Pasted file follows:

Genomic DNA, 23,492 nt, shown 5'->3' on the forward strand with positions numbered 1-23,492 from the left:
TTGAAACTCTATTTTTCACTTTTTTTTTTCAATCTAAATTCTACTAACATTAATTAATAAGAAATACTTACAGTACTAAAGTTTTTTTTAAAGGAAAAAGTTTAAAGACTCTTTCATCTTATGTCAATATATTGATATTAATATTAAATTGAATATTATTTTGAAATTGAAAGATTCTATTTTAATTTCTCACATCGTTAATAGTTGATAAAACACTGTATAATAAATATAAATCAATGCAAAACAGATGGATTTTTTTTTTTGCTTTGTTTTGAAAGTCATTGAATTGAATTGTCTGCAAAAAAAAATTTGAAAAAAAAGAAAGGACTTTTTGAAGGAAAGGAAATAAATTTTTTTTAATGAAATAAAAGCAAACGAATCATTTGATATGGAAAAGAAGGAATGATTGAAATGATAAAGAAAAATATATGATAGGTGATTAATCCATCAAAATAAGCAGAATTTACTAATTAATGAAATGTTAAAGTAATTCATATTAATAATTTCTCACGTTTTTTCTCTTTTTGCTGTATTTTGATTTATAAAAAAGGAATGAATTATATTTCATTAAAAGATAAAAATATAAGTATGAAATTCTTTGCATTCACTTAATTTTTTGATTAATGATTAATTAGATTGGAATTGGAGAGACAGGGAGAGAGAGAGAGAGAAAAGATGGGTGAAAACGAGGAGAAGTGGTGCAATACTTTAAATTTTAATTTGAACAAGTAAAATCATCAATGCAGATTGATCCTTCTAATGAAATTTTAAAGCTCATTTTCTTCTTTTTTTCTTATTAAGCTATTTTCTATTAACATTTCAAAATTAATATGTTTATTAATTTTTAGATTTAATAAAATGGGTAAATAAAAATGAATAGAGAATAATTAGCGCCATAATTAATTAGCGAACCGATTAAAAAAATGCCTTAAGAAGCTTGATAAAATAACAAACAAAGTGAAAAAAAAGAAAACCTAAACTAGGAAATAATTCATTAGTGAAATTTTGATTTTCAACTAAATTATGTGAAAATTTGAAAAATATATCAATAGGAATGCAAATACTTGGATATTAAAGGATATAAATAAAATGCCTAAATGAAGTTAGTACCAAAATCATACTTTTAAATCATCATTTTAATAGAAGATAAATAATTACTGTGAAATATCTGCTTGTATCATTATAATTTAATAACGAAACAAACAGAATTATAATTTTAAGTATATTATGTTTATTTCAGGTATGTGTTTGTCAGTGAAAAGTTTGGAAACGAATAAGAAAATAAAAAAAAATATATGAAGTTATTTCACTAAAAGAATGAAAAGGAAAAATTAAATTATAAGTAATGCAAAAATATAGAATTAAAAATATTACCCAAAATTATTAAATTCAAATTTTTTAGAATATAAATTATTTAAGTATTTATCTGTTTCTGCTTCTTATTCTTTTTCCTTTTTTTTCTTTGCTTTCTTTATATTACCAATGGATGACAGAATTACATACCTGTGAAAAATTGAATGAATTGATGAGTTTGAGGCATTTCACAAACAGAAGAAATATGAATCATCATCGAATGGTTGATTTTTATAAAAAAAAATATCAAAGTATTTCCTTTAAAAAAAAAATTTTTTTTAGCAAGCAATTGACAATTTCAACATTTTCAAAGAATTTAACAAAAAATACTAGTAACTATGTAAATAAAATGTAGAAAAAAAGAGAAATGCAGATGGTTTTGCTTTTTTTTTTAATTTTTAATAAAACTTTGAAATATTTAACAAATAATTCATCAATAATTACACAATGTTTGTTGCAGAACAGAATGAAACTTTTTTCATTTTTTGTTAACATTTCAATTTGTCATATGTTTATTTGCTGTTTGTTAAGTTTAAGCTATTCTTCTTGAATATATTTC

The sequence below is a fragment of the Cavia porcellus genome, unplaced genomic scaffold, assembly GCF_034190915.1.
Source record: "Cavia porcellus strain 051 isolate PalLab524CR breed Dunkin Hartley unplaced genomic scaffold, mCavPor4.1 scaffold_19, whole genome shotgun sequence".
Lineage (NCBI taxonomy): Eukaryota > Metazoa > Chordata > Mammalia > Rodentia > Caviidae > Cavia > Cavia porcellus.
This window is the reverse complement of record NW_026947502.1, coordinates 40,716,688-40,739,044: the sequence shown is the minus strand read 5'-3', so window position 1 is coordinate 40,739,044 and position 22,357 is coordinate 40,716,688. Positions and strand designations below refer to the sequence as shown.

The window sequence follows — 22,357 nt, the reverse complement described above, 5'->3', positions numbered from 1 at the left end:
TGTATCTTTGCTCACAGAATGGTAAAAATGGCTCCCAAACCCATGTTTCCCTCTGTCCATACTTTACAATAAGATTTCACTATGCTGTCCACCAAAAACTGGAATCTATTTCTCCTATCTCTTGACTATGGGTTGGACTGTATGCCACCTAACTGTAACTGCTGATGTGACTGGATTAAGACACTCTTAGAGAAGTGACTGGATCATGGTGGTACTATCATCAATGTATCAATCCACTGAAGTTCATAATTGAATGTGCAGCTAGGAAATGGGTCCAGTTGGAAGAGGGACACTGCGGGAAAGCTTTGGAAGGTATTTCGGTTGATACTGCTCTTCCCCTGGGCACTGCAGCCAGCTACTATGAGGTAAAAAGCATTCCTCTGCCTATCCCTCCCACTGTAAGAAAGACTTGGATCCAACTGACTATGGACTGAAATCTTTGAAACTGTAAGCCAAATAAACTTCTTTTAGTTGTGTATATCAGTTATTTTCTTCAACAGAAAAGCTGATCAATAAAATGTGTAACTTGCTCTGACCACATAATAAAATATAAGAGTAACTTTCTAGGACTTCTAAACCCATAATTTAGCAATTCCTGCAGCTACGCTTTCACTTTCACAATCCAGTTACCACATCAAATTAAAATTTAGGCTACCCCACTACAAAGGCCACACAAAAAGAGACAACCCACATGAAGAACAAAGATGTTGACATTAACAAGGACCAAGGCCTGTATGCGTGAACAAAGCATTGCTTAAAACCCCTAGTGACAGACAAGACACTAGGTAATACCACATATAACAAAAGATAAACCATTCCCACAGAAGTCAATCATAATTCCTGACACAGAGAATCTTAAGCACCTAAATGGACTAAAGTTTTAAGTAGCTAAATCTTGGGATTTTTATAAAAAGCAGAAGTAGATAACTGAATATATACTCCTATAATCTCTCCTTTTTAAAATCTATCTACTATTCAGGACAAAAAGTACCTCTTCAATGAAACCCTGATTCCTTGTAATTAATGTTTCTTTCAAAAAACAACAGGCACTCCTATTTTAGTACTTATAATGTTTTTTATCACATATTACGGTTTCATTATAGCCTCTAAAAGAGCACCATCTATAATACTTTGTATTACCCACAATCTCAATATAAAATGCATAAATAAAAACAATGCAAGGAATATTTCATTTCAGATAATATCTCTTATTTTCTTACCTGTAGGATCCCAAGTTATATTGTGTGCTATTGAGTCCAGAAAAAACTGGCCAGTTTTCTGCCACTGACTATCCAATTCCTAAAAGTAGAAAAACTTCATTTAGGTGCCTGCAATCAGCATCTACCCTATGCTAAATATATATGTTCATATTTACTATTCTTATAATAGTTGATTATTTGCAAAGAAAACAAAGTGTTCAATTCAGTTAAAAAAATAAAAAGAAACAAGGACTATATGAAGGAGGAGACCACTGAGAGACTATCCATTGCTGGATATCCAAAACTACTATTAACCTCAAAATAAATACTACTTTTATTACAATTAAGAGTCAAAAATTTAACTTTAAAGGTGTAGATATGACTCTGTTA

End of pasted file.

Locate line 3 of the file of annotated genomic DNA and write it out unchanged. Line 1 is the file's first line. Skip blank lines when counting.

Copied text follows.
The sequence below is a fragment of the Cavia porcellus genome, unplaced genomic scaffold, assembly GCF_034190915.1.